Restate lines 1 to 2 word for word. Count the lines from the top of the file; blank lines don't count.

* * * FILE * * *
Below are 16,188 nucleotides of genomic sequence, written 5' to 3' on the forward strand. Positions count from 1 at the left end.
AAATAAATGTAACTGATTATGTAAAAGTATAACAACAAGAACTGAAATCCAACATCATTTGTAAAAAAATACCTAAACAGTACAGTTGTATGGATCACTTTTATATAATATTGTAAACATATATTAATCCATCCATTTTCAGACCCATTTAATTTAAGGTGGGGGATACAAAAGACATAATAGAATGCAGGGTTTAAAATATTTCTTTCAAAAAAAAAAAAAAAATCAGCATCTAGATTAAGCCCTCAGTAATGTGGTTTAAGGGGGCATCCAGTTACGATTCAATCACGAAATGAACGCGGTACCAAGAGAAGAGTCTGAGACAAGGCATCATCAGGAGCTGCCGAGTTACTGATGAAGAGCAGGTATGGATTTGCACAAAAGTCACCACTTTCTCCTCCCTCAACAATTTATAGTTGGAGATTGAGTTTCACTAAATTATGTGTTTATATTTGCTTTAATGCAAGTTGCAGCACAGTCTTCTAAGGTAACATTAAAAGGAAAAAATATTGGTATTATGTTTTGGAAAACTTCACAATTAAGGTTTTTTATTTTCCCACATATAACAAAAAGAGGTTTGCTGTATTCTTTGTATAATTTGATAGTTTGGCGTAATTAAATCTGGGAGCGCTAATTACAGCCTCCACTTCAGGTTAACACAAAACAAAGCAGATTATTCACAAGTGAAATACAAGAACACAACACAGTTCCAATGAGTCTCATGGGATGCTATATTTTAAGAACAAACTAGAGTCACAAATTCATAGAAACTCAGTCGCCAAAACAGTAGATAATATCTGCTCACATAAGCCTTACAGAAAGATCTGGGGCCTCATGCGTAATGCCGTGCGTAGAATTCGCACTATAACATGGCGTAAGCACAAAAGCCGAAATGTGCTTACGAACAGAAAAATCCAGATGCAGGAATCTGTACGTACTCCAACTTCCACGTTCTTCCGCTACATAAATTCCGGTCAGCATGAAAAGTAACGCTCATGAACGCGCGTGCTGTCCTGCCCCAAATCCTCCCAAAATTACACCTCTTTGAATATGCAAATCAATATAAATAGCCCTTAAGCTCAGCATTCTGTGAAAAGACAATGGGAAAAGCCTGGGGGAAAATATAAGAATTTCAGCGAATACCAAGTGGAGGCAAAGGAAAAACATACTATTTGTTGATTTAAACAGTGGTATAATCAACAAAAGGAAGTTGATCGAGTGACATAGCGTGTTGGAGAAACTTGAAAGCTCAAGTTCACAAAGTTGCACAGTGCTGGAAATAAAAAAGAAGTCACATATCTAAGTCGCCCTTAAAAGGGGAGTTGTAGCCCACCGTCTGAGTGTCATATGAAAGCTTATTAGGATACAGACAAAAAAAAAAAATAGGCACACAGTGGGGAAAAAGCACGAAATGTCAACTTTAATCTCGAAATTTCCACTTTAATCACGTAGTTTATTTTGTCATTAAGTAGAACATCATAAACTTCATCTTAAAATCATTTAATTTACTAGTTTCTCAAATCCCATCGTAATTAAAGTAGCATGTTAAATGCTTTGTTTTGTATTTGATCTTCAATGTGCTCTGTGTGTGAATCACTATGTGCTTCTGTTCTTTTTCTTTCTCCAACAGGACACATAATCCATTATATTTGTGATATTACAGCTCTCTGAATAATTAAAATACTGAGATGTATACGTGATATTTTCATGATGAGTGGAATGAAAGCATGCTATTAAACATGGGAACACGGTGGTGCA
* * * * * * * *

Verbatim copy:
Below are 16,188 nucleotides of genomic sequence, written 5' to 3' on the forward strand. Positions count from 1 at the left end.
AAATAAATGTAACTGATTATGTAAAAGTATAACAACAAGAACTGAAATCCAACATCATTTGTAAAAAAATACCTAAACAGTACAGTTGTATGGATCACTTTTATATAATATTGTAAACATATATTAATCCATCCATTTTCAGACCCATTTAATTTAAGGTGGGGGATACAAAAGACATAATAGAATGCAGGGTTTAAAATATTTCTTTCAAAAAAAAAAAAAAAATCAGCATCTAGATTAAGCCCTCAGTAATGTGGTTTAAGGGGGCATCCAGTTACGATTCAATCACGAAATGAACGCGGTACCAAGAGAAGAGTCTGAGACAAGGCATCATCAGGAGCTGCCGAGTTACTGATGAAGAGCAGGTATGGATTTGCACAAAAGTCACCACTTTCTCCTCCCTCAACAATTTATAGTTGGAGATTGAGTTTCACTAAATTATGTGTTTATATTTGCTTTAATGCAAGTTGCAGCACAGTCTTCTAAGGTAACATTAAAAGGAAAAAATATTGGTATTATGTTTTGGAAAACTTCACAATTAAGGTTTTTTATTTTCCCACATATAACAAAAAGAGGTTTGCTGTATTCTTTGTATAATTTGATAGTTTGGCGTAATTAAATCTGGGAGCGCTAATTACAGCCTCCACTTCAGGTTAACACAAAACAAAGCAGATTATTCACAAGTGAAATACAAGAACACAACACAGTTCCAATGAGTCTCATGGGATGCTATATTTTAAGAACAAACTAGAGTCACAAATTCATAGAAACTCAGTCGCCAAAACAGTAGATAATATCTGCTCACATAAGCCTTACAGAAAGATCTGGGGCCTCATGCGTAATGCCGTGCGTAGAATTCGCACTATAACATGGCGTAAGCACAAAAGCCGAAATGTGCTTACGAACAGAAAAATCCAGATGCAGGAATCTGTACGTACTCCAACTTCCACGTTCTTCCGCTACATAAATTCCGGTCAGCATGAAAAGTAACGCTCATGAACGCGCGTGCTGTCCTGCCCCAAATCCTCCCAAAATTACACCTCTTTGAATATGCAAATCAATATAAATAGCCCTTAAGCTCAGCATTCTGTGAAAAGACAATGGGAAAAGCCTGGGGGAAAATATAAGAATTTCAGCGAATACCAAGTGGAGGCAAAGGAAAAACATACTATTTGTTGATTTAAACAGTGGTATAATCAACAAAAGGAAGTTGATCGAGTGACATAGCGTGTTGGAGAAACTTGAAAGCTCAAGTTCACAAAGTTGCACAGTGCTGGAAATAAAAAAGAAGTCACATATCTAAGTCGCCCTTAAAAGGGGAGTTGTAGCCCACCGTCTGAGTGTCATATGAAAGCTTATTAGGATACAGACAAAAAAAAAAAATAGGCACACAGTGGGGAAAAAGCACGAAATGTCAACTTTAATCTCGAAATTTCCACTTTAATCACGTAGTTTATTTTGTCATTAAGTAGAACATCATAAACTTCATCTTAAAATCATTTAATTTACTAGTTTCTCAAATCCCATCGTAATTAAAGTAGCATGTTAAATGCTTTGTTTTGTATTTGATCTTCAATGTGCTCTGTGTGTGAATCACTATGTGCTTCTGTTCTTTTTCTTTCTCCAACAGGACACATAATCCATTATATTTGTGATATTACAGCTCTCTGAATAATTAAAATACTGAGATGTATACGTGATATTTTCATGATGAGTGGAATGAAAGCATGCTATTAAACATGGGAACACGGTGGTGCA